Gender Criticism

Eve Kosofsky Sedgewick

Jessie Chiu
Research and Bibliography
    I. Definitions of Gender Criticism/ Studies
    1. an euphemism for gay and lesbian criticism/ studies
    2. feminist studies: the study of the dynamics of gender definition, inequality, oppression and change in human societies.
    3. Women's studies: the gender of its object of study
    II. Sex and Gender  See Table (I)
    • sex: male - female
      • chromosomal sex
    • gender: masculine – feminine
      • Cultural gender is the dichotomized social production and reproduction of male and
      female behaviors, model binarism.
    • sexuality: heterosexual – homosexual
  • Sexuality is constituted according to genitals. Sexuality are the acts, expectations, narratives, pleasures, identity formations and knowledges in men and women.
    1. Freud and Michel Foucault have argued that sexuality are not necessarily corresponding to chromosomal sex.
    2. Andrienne Riche''s essay ''Compulsory Heterosexuality and Lesbian Existence'' asserts ''lesbian continuum''.
    3. Judith Butler claims that gender is not only a social construct, but also a kind of performance in Gender Trouble. Butler's main metaphor for gender is ''drag.'' All gender is formed of ''drag,'' for instance, transvestism, cross dressing, and transexism. Thus for Butler, there is no authentic gender. (Mary Klages)
    III. Historicizing Sexuality
    1. Michel Foucault's History of Sexuality investigates the realms of power and eroticism.
    2. Foucault's argument is that sexuality came into existence, not with the first sexual acts or sexual prohibition, but culminating in the 19th century. Sex became discourses imposed on human beings by the power of tradition and convention.
    IV. Specifying Sexuality
    1. The history of sexuality suppresses the discourse of homosexuality.
    2. Foucault regards the terms of perversions, such as sodomy and sadomasochism, in 19th century as both the oppression and plurality of sexuality.
    3. Foucault excludes the hetero side of homo-hetero dichotomy. Sexuality is composed of '' a world of perversions.''
    4. It was a morbid phenomenon that sex is a mystery but also a privileged theme of religious confession.
    V. Performing Foucault
    1. Jean Baudrillard Forget Foucault ?
    2. Jeffrey Weeks points out the prevailing homophobia in the society.
    3. Anti-homophobic analysis debates in gay and lesbian studies between ''social constructionist and essentialist.''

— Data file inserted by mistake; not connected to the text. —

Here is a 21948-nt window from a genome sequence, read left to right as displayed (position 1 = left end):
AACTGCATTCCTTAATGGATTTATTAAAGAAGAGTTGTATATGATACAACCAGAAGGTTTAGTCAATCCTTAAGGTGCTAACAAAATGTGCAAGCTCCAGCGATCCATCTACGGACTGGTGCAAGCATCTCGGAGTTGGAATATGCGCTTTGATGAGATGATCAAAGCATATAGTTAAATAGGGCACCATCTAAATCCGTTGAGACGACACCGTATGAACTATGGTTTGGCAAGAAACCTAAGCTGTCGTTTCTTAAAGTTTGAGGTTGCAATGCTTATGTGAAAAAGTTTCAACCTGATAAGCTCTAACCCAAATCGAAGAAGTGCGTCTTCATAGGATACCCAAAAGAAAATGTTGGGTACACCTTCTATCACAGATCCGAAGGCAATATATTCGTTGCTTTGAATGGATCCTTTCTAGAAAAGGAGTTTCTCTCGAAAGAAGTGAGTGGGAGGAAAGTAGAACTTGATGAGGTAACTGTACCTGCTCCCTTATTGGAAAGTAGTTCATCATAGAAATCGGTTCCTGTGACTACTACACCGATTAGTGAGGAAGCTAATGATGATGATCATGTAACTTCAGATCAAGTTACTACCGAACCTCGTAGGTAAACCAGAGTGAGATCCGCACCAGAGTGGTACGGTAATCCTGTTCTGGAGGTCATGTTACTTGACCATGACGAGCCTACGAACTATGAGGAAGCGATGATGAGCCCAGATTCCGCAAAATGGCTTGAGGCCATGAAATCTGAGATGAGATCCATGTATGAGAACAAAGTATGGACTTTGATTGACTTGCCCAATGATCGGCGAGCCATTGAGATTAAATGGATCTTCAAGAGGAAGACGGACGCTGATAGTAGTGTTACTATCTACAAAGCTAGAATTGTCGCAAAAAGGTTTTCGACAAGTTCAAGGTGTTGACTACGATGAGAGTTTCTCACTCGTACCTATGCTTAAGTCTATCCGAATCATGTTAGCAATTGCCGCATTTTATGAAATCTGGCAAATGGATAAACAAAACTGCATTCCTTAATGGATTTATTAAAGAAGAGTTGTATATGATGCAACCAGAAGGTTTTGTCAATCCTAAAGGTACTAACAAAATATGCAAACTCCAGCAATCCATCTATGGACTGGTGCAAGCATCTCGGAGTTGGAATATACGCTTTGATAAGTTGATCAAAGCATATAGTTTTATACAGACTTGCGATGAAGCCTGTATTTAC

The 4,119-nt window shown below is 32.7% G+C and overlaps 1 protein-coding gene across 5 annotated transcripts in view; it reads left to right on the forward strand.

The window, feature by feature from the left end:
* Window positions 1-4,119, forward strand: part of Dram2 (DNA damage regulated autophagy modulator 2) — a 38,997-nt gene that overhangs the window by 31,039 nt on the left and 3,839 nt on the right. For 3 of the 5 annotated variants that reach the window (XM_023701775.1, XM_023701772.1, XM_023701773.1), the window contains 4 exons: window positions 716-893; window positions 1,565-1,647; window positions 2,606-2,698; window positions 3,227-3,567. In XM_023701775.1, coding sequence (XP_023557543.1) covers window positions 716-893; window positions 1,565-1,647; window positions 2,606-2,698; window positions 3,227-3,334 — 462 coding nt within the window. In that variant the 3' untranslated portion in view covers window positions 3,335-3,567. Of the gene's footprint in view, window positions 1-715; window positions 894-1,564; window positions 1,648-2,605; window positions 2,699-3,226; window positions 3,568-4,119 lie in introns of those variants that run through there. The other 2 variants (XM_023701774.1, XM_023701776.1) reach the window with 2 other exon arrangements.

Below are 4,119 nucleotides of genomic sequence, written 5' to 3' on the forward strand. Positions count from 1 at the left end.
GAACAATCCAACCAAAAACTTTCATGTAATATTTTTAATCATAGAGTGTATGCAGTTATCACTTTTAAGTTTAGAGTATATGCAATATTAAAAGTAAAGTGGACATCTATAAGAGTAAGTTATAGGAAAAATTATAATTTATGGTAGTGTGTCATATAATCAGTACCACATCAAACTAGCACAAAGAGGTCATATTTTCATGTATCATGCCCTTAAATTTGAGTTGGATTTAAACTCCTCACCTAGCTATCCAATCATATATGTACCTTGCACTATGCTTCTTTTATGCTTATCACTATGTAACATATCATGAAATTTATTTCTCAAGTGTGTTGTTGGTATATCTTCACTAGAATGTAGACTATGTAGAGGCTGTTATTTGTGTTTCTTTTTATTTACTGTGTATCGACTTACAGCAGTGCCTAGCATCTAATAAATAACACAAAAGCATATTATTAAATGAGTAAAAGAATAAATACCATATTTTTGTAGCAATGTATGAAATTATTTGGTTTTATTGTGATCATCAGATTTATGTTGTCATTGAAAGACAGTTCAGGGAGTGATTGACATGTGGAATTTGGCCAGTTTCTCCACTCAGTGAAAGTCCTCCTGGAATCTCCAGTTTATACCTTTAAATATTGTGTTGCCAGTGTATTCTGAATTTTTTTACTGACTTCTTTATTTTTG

4. The dilemma of homophobic and anti-homophobic ideology is the argument of homosexuality as ''universalizing''  and ''minoritizing.''
    5. Pluralism and diversity of sexuality
    1. Homosexualists call for subjectivity, community, culture, promiscuous love of sex.
    2. Bersani ?
    VI. Denaturalizing Sexuality
    1. Foucauldian discourse reflect the historicity and denaturalize sexuality.
    2. In 20th century, regular sexuality is questioned, it is through a reflux movement, originating in peripheral sexualities.
    3. Sedgwick suggests to go back and look at the matrix of perversions in order to understand both cross-sex possibility and heterosexist imposition.
    4. It's difficult to denaturalize heterosexuality because it is part of history.
    5. Discursive ecology ?
    VII. Professional Boundaries, Political Connections, Erogenous Zones
    1. Sexuality pluralism is to break the rigid hierarchies of gender, class, race and sexuality.
    2. Erogenous image means not only desire and pleasure but also relations to political life. The profession and the progressive academy are one of erogenous zones.
    3. Synecdonic relations and anachronistic relations ? 

Table 1.

sex male female
gender masculine feminine
sexuality heterosexual homosexual


Work Cited

Klages, Mary. “Gender Trouble: Judith Butler.” English 2010 Home Page. On line. University of Colorado, Boulder. 8 Dec. 1997.

Sedgewick, Eve Kosofsky. “Gender Criticism.” Reclaiming the Boundaries. Ed.

Stephen Greenblatt and Giles Gunn. New York: MLA, 1992. 271-300.